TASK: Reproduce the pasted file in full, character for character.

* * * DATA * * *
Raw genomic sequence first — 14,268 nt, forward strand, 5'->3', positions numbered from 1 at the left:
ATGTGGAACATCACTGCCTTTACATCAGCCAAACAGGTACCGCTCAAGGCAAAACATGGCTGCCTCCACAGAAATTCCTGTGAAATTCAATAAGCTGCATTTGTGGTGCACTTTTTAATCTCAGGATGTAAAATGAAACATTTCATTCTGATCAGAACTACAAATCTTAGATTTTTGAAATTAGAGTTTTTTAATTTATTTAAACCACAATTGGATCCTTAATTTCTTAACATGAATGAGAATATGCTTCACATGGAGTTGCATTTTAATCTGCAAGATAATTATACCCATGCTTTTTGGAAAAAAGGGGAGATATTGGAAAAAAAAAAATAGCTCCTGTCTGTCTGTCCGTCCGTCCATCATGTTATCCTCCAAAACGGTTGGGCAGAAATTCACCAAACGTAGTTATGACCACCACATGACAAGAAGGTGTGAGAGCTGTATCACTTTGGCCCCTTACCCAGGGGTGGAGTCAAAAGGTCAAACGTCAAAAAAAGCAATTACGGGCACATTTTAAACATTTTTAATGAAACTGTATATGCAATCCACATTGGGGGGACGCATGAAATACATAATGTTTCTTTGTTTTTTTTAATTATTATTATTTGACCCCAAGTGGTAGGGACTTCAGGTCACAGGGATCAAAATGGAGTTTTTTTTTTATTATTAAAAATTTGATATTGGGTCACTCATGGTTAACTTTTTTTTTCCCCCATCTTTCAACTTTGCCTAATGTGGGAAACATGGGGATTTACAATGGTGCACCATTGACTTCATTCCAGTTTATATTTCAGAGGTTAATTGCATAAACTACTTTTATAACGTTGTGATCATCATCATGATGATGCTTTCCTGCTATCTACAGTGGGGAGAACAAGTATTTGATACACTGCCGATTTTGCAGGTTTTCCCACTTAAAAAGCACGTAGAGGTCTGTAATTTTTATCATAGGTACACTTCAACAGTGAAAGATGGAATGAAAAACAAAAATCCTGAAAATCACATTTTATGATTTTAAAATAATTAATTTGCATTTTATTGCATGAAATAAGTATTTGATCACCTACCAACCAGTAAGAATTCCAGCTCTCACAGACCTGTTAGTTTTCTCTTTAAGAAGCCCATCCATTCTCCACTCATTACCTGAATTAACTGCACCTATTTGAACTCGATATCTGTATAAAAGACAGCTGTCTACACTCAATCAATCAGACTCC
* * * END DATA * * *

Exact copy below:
Raw genomic sequence first — 14,268 nt, forward strand, 5'->3', positions numbered from 1 at the left:
ATGTGGAACATCACTGCCTTTACATCAGCCAAACAGGTACCGCTCAAGGCAAAACATGGCTGCCTCCACAGAAATTCCTGTGAAATTCAATAAGCTGCATTTGTGGTGCACTTTTTAATCTCAGGATGTAAAATGAAACATTTCATTCTGATCAGAACTACAAATCTTAGATTTTTGAAATTAGAGTTTTTTAATTTATTTAAACCACAATTGGATCCTTAATTTCTTAACATGAATGAGAATATGCTTCACATGGAGTTGCATTTTAATCTGCAAGATAATTATACCCATGCTTTTTGGAAAAAAGGGGAGATATTGGAAAAAAAAAAATAGCTCCTGTCTGTCTGTCCGTCCGTCCATCATGTTATCCTCCAAAACGGTTGGGCAGAAATTCACCAAACGTAGTTATGACCACCACATGACAAGAAGGTGTGAGAGCTGTATCACTTTGGCCCCTTACCCAGGGGTGGAGTCAAAAGGTCAAACGTCAAAAAAAGCAATTACGGGCACATTTTAAACATTTTTAATGAAACTGTATATGCAATCCACATTGGGGGGACGCATGAAATACATAATGTTTCTTTGTTTTTTTTAATTATTATTATTTGACCCCAAGTGGTAGGGACTTCAGGTCACAGGGATCAAAATGGAGTTTTTTTTTTATTATTAAAAATTTGATATTGGGTCACTCATGGTTAACTTTTTTTTTCCCCCATCTTTCAACTTTGCCTAATGTGGGAAACATGGGGATTTACAATGGTGCACCATTGACTTCATTCCAGTTTATATTTCAGAGGTTAATTGCATAAACTACTTTTATAACGTTGTGATCATCATCATGATGATGCTTTCCTGCTATCTACAGTGGGGAGAACAAGTATTTGATACACTGCCGATTTTGCAGGTTTTCCCACTTAAAAAGCACGTAGAGGTCTGTAATTTTTATCATAGGTACACTTCAACAGTGAAAGATGGAATGAAAAACAAAAATCCTGAAAATCACATTTTATGATTTTAAAATAATTAATTTGCATTTTATTGCATGAAATAAGTATTTGATCACCTACCAACCAGTAAGAATTCCAGCTCTCACAGACCTGTTAGTTTTCTCTTTAAGAAGCCCATCCATTCTCCACTCATTACCTGAATTAACTGCACCTATTTGAACTCGATATCTGTATAAAAGACAGCTGTCTACACTCAATCAATCAGACTCC